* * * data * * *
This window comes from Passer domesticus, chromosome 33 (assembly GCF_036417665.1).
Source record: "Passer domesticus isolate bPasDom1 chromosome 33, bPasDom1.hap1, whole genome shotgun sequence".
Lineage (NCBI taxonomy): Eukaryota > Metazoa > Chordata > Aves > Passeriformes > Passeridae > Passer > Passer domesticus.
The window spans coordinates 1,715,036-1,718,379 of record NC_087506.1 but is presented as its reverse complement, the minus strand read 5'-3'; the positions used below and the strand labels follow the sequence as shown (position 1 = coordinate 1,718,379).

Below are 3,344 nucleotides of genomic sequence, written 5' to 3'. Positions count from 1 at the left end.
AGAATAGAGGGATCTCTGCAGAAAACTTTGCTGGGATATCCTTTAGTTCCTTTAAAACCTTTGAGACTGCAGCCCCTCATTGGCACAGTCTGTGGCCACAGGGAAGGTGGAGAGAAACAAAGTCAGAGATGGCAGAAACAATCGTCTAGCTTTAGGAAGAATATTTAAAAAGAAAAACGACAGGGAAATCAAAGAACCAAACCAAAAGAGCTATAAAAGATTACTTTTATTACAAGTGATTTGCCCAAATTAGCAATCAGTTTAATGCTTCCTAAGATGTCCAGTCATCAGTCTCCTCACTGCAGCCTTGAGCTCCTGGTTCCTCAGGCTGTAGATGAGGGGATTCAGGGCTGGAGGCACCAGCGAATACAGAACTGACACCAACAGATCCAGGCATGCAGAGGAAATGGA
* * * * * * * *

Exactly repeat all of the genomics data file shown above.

This window comes from Passer domesticus, chromosome 33 (assembly GCF_036417665.1).
Source record: "Passer domesticus isolate bPasDom1 chromosome 33, bPasDom1.hap1, whole genome shotgun sequence".
Lineage (NCBI taxonomy): Eukaryota > Metazoa > Chordata > Aves > Passeriformes > Passeridae > Passer > Passer domesticus.
The window spans coordinates 1,715,036-1,718,379 of record NC_087506.1 but is presented as its reverse complement, the minus strand read 5'-3'; the positions used below and the strand labels follow the sequence as shown (position 1 = coordinate 1,718,379).

Below are 3,344 nucleotides of genomic sequence, written 5' to 3'. Positions count from 1 at the left end.
AGAATAGAGGGATCTCTGCAGAAAACTTTGCTGGGATATCCTTTAGTTCCTTTAAAACCTTTGAGACTGCAGCCCCTCATTGGCACAGTCTGTGGCCACAGGGAAGGTGGAGAGAAACAAAGTCAGAGATGGCAGAAACAATCGTCTAGCTTTAGGAAGAATATTTAAAAAGAAAAACGACAGGGAAATCAAAGAACCAAACCAAAAGAGCTATAAAAGATTACTTTTATTACAAGTGATTTGCCCAAATTAGCAATCAGTTTAATGCTTCCTAAGATGTCCAGTCATCAGTCTCCTCACTGCAGCCTTGAGCTCCTGGTTCCTCAGGCTGTAGATGAGGGGATTCAGGGCTGGAGGCACCAGCGAATACAGAACTGACACCAACAGATCCAGGCATGCAGAGGAAATGGA